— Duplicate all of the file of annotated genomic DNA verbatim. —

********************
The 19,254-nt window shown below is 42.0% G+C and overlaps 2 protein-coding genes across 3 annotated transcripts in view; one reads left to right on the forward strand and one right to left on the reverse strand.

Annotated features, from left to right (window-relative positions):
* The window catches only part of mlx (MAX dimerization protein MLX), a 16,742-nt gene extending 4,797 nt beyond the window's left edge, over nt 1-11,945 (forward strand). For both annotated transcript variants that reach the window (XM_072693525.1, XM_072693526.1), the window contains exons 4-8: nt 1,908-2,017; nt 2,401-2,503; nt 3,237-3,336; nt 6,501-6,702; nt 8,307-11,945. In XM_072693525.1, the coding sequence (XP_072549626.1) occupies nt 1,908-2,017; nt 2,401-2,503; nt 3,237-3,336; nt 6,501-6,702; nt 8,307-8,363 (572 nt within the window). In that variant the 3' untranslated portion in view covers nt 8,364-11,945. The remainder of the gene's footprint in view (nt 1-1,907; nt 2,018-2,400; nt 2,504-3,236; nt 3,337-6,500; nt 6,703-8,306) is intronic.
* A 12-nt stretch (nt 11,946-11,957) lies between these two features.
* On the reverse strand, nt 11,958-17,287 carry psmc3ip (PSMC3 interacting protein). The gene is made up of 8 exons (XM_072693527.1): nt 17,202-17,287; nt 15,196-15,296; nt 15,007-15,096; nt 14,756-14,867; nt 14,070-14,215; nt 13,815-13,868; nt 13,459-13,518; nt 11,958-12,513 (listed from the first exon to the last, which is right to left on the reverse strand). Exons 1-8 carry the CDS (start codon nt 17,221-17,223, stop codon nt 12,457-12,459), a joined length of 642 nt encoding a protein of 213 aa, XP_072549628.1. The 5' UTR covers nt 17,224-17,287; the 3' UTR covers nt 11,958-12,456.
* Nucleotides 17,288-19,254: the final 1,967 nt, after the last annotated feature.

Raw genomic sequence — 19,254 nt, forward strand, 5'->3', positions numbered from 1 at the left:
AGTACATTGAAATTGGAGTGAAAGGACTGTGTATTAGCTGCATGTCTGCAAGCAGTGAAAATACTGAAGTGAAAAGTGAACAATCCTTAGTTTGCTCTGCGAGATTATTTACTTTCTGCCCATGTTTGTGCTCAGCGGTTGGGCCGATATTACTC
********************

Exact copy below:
The 19,254-nt window shown below is 42.0% G+C and overlaps 2 protein-coding genes across 3 annotated transcripts in view; one reads left to right on the forward strand and one right to left on the reverse strand.

Annotated features, from left to right (window-relative positions):
* The window catches only part of mlx (MAX dimerization protein MLX), a 16,742-nt gene extending 4,797 nt beyond the window's left edge, over nt 1-11,945 (forward strand). For both annotated transcript variants that reach the window (XM_072693525.1, XM_072693526.1), the window contains exons 4-8: nt 1,908-2,017; nt 2,401-2,503; nt 3,237-3,336; nt 6,501-6,702; nt 8,307-11,945. In XM_072693525.1, the coding sequence (XP_072549626.1) occupies nt 1,908-2,017; nt 2,401-2,503; nt 3,237-3,336; nt 6,501-6,702; nt 8,307-8,363 (572 nt within the window). In that variant the 3' untranslated portion in view covers nt 8,364-11,945. The remainder of the gene's footprint in view (nt 1-1,907; nt 2,018-2,400; nt 2,504-3,236; nt 3,337-6,500; nt 6,703-8,306) is intronic.
* A 12-nt stretch (nt 11,946-11,957) lies between these two features.
* On the reverse strand, nt 11,958-17,287 carry psmc3ip (PSMC3 interacting protein). The gene is made up of 8 exons (XM_072693527.1): nt 17,202-17,287; nt 15,196-15,296; nt 15,007-15,096; nt 14,756-14,867; nt 14,070-14,215; nt 13,815-13,868; nt 13,459-13,518; nt 11,958-12,513 (listed from the first exon to the last, which is right to left on the reverse strand). Exons 1-8 carry the CDS (start codon nt 17,221-17,223, stop codon nt 12,457-12,459), a joined length of 642 nt encoding a protein of 213 aa, XP_072549628.1. The 5' UTR covers nt 17,224-17,287; the 3' UTR covers nt 11,958-12,456.
* Nucleotides 17,288-19,254: the final 1,967 nt, after the last annotated feature.

Raw genomic sequence — 19,254 nt, forward strand, 5'->3', positions numbered from 1 at the left:
AGTACATTGAAATTGGAGTGAAAGGACTGTGTATTAGCTGCATGTCTGCAAGCAGTGAAAATACTGAAGTGAAAAGTGAACAATCCTTAGTTTGCTCTGCGAGATTATTTACTTTCTGCCCATGTTTGTGCTCAGCGGTTGGGCCGATATTACTC